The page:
Movie Review: Repo Men- A Borrowed, Unoriginal, and Unskillful Homage to Science Fiction

It seems as though science fiction has been the genre of choice the past couple of years with relatively successful results considering that both District 9 and Avatar were nominated for best picture this past academy award season. Along with that fact there have also been grand box office gains by many science fiction contenders with the likes of Transformers and Star Trek as well as some well conceived cerebral ones such as The Road and Moon. The latest box office contender is Repo Men, a hodgepodge science fiction film attempting to balance different genres in one complete project that has varied results. This film feels extremely borrowed in most of its elements, including plot, twist, style, and substance, but it still contains a moment or two of excitement and intrigue. Never really taking the film to a new level from what we’ve already seen before compared to such films as Total Recall or Logan’s Run, Repo Men is ultimately a one dimensional action film without the depth, persistence, and relevance that most science fiction films usually have even with all of its attempts at blending genres. Although many will be just beside themselves when the twist comes, something that Brazil did magnificently better, it really is only because audiences these days never think when watching their movies and just sit back for the ride. If you want to plug yourself into the Matrix and receive the images rather than what they might signify then this blood filled bland action film just might be for you.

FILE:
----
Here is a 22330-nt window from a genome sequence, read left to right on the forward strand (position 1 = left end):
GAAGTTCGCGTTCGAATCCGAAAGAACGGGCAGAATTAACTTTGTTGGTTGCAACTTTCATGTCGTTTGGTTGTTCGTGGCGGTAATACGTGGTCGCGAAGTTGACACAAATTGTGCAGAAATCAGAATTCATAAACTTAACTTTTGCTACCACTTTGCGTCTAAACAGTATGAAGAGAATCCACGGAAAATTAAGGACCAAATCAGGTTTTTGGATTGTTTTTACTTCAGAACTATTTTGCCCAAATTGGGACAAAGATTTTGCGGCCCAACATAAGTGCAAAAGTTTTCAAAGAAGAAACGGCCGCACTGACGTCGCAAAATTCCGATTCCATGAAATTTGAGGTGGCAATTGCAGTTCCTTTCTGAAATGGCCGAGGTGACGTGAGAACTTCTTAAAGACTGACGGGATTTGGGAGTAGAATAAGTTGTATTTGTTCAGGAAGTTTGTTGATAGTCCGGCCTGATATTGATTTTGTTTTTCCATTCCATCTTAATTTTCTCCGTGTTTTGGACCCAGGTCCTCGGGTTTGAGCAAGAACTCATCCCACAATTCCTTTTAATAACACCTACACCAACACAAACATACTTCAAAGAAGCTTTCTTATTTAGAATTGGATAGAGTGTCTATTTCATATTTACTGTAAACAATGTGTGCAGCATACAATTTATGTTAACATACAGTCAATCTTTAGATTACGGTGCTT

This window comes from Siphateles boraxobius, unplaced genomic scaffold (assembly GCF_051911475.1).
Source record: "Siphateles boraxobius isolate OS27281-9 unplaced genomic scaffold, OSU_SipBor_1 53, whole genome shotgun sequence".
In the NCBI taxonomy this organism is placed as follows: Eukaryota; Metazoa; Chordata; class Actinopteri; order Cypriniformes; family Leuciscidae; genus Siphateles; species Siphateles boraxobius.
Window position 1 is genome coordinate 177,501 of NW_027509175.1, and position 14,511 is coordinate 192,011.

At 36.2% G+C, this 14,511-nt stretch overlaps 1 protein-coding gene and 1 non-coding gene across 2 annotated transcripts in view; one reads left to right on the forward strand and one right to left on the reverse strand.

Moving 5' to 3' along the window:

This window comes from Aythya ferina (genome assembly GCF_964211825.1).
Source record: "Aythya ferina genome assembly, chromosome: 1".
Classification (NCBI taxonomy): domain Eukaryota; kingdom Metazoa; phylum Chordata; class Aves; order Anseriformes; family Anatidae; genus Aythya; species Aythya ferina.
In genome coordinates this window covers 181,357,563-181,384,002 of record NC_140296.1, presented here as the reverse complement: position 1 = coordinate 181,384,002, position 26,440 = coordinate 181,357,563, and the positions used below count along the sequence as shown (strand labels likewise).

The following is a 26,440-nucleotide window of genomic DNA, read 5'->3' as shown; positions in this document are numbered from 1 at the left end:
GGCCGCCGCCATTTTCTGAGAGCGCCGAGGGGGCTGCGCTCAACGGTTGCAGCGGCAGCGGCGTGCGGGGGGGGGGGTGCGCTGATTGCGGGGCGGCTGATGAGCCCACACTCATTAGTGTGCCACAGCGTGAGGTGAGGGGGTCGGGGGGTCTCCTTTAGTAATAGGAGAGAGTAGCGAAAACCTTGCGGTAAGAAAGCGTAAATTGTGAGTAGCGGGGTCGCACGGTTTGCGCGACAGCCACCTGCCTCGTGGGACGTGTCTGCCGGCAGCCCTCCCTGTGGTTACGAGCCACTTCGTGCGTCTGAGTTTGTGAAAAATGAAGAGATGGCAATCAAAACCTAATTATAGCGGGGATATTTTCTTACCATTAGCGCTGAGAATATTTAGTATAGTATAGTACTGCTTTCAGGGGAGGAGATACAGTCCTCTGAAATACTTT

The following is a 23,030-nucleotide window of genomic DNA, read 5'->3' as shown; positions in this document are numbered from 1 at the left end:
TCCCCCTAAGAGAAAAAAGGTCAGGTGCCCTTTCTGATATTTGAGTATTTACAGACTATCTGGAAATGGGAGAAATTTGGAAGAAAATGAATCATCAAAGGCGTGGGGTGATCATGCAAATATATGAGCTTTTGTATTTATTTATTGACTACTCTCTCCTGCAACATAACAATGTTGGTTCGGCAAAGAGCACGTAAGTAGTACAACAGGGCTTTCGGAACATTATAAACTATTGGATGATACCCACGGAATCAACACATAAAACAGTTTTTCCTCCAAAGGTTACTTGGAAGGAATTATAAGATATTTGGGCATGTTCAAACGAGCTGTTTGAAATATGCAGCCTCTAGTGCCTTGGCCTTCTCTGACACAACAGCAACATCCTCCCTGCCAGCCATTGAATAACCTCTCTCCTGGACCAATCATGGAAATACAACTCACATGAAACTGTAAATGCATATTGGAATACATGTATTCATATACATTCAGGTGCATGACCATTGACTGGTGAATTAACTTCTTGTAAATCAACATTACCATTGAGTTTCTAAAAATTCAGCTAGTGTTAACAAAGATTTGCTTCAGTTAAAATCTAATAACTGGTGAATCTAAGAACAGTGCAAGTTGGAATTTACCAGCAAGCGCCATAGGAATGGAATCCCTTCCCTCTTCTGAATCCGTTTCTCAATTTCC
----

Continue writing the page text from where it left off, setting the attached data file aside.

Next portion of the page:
At times the plot and story seem a bit over the top and perhaps satirical but that might only be because our most recent memory of this plot is from an incredibly over the top horror musical Repo: The Genetic Opera. Repo Men aims to tell the story of a Union worker named Remy, who is paid to reclaim mechanical organ transplants if you fail to make your payments on time. The obvious subtlety in referencing the current housing crisis shows just how deep this film is willing to go. After an unfortunate incident with a defibrillator, which also has a stupid twist to it, Remy is given a replacement heart and needs proper payments or else the Repo Men will come and get him. So his eyes are opened now that he has an organ transplant realizing how horrid his work is now considering that these people have families. It wasn’t enough to be stunning people, cutting them up, and leaving them to die, it took a new heart. Even writing these sentences it seems baffling and ridiculous almost as if it’s like the Monty Python sketch from Meaning of Life when the two doctors come to get the organ from a man who possesses a donor card except this lacks the intention of the joke. To make matters more complicated, Remy’s best friend and partner Jake, is called in to track him down. All of this climaxes in a daring break in and attempted destruction of the company’s mainframe to erase all of the data pertaining to over due organs, which is bloody, fast paced, and lacking breathing room for coherent thought. But if you had a chance to think about it you probably would start wondering why you bothered to venture into the theater in the first place seeing as how the film never lifts away from your basic action film.